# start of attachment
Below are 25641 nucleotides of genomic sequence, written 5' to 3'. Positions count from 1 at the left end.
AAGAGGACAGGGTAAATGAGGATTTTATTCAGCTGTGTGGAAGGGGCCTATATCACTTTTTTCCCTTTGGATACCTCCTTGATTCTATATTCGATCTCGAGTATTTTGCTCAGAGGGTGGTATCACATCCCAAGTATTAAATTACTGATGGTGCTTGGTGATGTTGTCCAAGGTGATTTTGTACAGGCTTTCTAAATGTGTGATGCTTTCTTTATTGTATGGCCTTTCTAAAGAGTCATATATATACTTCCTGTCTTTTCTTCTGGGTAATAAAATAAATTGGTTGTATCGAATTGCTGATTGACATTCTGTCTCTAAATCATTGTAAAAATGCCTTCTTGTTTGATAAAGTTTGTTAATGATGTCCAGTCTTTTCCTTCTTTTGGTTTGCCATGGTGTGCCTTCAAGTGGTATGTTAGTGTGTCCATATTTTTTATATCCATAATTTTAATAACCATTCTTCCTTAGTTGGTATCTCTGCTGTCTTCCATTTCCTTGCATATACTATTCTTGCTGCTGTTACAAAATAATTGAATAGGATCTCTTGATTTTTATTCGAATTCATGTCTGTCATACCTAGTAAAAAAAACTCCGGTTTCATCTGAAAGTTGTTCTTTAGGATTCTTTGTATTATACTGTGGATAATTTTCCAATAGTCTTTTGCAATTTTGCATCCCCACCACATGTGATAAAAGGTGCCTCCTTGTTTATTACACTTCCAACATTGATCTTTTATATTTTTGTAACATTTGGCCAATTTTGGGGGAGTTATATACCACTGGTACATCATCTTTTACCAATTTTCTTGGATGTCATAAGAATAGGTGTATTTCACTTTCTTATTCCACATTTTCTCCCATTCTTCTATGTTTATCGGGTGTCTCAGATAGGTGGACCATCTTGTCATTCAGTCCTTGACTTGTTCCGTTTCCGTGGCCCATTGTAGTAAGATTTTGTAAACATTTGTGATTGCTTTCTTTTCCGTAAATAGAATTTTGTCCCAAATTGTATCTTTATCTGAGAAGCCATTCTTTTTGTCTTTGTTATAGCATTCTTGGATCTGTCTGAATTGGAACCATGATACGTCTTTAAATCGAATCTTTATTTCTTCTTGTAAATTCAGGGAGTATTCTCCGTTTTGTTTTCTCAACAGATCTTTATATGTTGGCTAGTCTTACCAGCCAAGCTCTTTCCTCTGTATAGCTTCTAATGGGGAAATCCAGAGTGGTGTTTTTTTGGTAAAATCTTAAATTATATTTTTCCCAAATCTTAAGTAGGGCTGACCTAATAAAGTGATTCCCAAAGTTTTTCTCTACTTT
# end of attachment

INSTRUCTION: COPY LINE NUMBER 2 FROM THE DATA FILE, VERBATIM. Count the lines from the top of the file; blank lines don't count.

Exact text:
AAGAGGACAGGGTAAATGAGGATTTTATTCAGCTGTGTGGAAGGGGCCTATATCACTTTTTTCCCTTTGGATACCTCCTTGATTCTATATTCGATCTCGAGTATTTTGCTCAGAGGGTGGTATCACATCCCAAGTATTAAATTACTGATGGTGCTTGGTGATGTTGTCCAAGGTGATTTTGTACAGGCTTTCTAAATGTGTGATGCTTTCTTTATTGTATGGCCTTTCTAAAGAGTCATATATATACTTCCTGTCTTTTCTTCTGGGTAATAAAATAAATTGGTTGTATCGAATTGCTGATTGACATTCTGTCTCTAAATCATTGTAAAAATGCCTTCTTGTTTGATAAAGTTTGTTAATGATGTCCAGTCTTTTCCTTCTTTTGGTTTGCCATGGTGTGCCTTCAAGTGGTATGTTAGTGTGTCCATATTTTTTATATCCATAATTTTAATAACCATTCTTCCTTAGTTGGTATCTCTGCTGTCTTCCATTTCCTTGCATATACTATTCTTGCTGCTGTTACAAAATAATTGAATAGGATCTCTTGATTTTTATTCGAATTCATGTCTGTCATACCTAGTAAAAAAAACTCCGGTTTCATCTGAAAGTTGTTCTTTAGGATTCTTTGTATTATACTGTGGATAATTTTCCAATAGTCTTTTGCAATTTTGCATCCCCACCACATGTGATAAAAGGTGCCTCCTTGTTTATTACACTTCCAACATTGATCTTTTATATTTTTGTAACATTTGGCCAATTTTGGGGGAGTTATATACCACTGGTACATCATCTTTTACCAATTTTCTTGGATGTCATAAGAATAGGTGTATTTCACTTTCTTATTCCACATTTTCTCCCATTCTTCTATGTTTATCGGGTGTCTCAGATAGGTGGACCATCTTGTCATTCAGTCCTTGACTTGTTCCGTTTCCGTGGCCCATTGTAGTAAGATTTTGTAAACATTTGTGATTGCTTTCTTTTCCGTAAATAGAATTTTGTCCCAAATTGTATCTTTATCTGAGAAGCCATTCTTTTTGTCTTTGTTATAGCATTCTTGGATCTGTCTGAATTGGAACCATGATACGTCTTTAAATCGAATCTTTATTTCTTCTTGTAAATTCAGGGAGTATTCTCCGTTTTGTTTTCTCAACAGATCTTTATATGTTGGCTAGTCTTACCAGCCAAGCTCTTTCCTCTGTATAGCTTCTAATGGGGAAATCCAGAGTGGTGTTTTTTTGGTAAAATCTTAAATTATATTTTTCCCAAATCTTAAGTAGGGCTGACCTAATAAAGTGATTCCCAAAGTTTTTCTCTACTTT